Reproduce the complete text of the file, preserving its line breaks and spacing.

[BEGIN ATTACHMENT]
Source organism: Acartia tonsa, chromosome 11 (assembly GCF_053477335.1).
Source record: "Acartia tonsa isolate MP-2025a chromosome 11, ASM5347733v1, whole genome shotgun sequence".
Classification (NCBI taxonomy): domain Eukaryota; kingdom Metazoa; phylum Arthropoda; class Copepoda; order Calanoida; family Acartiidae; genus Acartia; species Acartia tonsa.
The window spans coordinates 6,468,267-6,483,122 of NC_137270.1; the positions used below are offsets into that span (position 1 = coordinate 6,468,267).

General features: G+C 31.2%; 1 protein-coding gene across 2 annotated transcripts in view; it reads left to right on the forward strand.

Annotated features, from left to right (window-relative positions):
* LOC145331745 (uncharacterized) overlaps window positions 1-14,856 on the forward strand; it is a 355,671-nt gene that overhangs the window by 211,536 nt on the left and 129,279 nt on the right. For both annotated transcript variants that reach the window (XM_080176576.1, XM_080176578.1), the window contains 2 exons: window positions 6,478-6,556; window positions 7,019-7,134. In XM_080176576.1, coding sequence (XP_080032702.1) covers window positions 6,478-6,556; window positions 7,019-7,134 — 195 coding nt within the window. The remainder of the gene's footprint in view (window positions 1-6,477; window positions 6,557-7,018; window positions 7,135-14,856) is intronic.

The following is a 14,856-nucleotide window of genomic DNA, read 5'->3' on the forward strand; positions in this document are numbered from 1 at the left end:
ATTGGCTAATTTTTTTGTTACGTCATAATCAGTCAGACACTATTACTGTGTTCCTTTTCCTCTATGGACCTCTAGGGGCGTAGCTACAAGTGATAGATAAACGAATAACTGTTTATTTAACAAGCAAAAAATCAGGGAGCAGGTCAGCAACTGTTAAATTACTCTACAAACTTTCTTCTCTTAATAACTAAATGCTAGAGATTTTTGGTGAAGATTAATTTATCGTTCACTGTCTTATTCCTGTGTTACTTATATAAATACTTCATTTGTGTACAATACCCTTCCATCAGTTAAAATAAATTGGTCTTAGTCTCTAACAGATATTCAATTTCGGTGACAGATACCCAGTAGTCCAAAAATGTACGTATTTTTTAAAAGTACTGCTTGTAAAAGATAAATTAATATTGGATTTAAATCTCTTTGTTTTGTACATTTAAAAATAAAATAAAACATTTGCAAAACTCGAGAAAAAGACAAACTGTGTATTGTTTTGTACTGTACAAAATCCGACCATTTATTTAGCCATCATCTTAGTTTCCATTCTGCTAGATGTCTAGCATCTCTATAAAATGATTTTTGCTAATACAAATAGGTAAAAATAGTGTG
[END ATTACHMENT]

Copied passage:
Source organism: Acartia tonsa, chromosome 11 (assembly GCF_053477335.1).
Source record: "Acartia tonsa isolate MP-2025a chromosome 11, ASM5347733v1, whole genome shotgun sequence".
Classification (NCBI taxonomy): domain Eukaryota; kingdom Metazoa; phylum Arthropoda; class Copepoda; order Calanoida; family Acartiidae; genus Acartia; species Acartia tonsa.
The window spans coordinates 6,468,267-6,483,122 of NC_137270.1; the positions used below are offsets into that span (position 1 = coordinate 6,468,267).

General features: G+C 31.2%; 1 protein-coding gene across 2 annotated transcripts in view; it reads left to right on the forward strand.

Annotated features, from left to right (window-relative positions):
* LOC145331745 (uncharacterized) overlaps window positions 1-14,856 on the forward strand; it is a 355,671-nt gene that overhangs the window by 211,536 nt on the left and 129,279 nt on the right. For both annotated transcript variants that reach the window (XM_080176576.1, XM_080176578.1), the window contains 2 exons: window positions 6,478-6,556; window positions 7,019-7,134. In XM_080176576.1, coding sequence (XP_080032702.1) covers window positions 6,478-6,556; window positions 7,019-7,134 — 195 coding nt within the window. The remainder of the gene's footprint in view (window positions 1-6,477; window positions 6,557-7,018; window positions 7,135-14,856) is intronic.

The following is a 14,856-nucleotide window of genomic DNA, read 5'->3' on the forward strand; positions in this document are numbered from 1 at the left end:
ATTGGCTAATTTTTTTGTTACGTCATAATCAGTCAGACACTATTACTGTGTTCCTTTTCCTCTATGGACCTCTAGGGGCGTAGCTACAAGTGATAGATAAACGAATAACTGTTTATTTAACAAGCAAAAAATCAGGGAGCAGGTCAGCAACTGTTAAATTACTCTACAAACTTTCTTCTCTTAATAACTAAATGCTAGAGATTTTTGGTGAAGATTAATTTATCGTTCACTGTCTTATTCCTGTGTTACTTATATAAATACTTCATTTGTGTACAATACCCTTCCATCAGTTAAAATAAATTGGTCTTAGTCTCTAACAGATATTCAATTTCGGTGACAGATACCCAGTAGTCCAAAAATGTACGTATTTTTTAAAAGTACTGCTTGTAAAAGATAAATTAATATTGGATTTAAATCTCTTTGTTTTGTACATTTAAAAATAAAATAAAACATTTGCAAAACTCGAGAAAAAGACAAACTGTGTATTGTTTTGTACTGTACAAAATCCGACCATTTATTTAGCCATCATCTTAGTTTCCATTCTGCTAGATGTCTAGCATCTCTATAAAATGATTTTTGCTAATACAAATAGGTAAAAATAGTGTG